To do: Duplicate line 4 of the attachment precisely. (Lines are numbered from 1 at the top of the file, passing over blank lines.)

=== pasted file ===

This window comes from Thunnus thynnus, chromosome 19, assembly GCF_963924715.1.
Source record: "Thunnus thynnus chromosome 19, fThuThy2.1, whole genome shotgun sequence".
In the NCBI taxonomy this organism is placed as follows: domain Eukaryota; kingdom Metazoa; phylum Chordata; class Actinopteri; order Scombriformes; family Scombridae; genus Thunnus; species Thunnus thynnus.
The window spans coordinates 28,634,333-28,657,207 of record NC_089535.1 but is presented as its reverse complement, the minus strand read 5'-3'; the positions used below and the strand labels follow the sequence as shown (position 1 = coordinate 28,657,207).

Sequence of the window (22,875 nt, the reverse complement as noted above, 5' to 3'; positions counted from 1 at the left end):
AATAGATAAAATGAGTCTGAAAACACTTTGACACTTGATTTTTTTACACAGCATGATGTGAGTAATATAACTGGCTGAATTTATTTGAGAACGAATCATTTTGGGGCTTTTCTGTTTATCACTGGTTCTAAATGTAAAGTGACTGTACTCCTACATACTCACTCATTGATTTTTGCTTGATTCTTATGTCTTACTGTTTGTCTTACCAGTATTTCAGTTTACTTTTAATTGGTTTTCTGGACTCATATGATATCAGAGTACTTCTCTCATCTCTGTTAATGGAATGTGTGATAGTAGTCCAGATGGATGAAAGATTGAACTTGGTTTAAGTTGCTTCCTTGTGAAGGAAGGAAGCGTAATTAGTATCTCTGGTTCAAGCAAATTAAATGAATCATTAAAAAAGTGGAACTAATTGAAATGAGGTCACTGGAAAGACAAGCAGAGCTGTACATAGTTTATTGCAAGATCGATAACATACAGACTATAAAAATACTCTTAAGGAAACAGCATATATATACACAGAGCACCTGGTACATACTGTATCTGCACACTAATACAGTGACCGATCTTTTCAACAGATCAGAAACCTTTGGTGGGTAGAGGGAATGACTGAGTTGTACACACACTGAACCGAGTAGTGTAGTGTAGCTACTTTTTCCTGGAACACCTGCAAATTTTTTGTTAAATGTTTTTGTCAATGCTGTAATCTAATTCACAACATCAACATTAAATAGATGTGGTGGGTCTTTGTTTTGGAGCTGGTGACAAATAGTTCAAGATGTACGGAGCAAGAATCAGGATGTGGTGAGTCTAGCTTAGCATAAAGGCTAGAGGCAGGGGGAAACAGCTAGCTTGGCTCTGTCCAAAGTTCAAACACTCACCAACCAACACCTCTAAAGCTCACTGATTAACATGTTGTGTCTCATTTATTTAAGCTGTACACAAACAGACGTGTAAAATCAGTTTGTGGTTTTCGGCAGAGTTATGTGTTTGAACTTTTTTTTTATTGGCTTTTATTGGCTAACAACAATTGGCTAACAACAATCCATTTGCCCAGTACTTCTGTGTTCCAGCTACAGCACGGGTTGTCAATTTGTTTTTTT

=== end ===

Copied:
The window spans coordinates 28,634,333-28,657,207 of record NC_089535.1 but is presented as its reverse complement, the minus strand read 5'-3'; the positions used below and the strand labels follow the sequence as shown (position 1 = coordinate 28,657,207).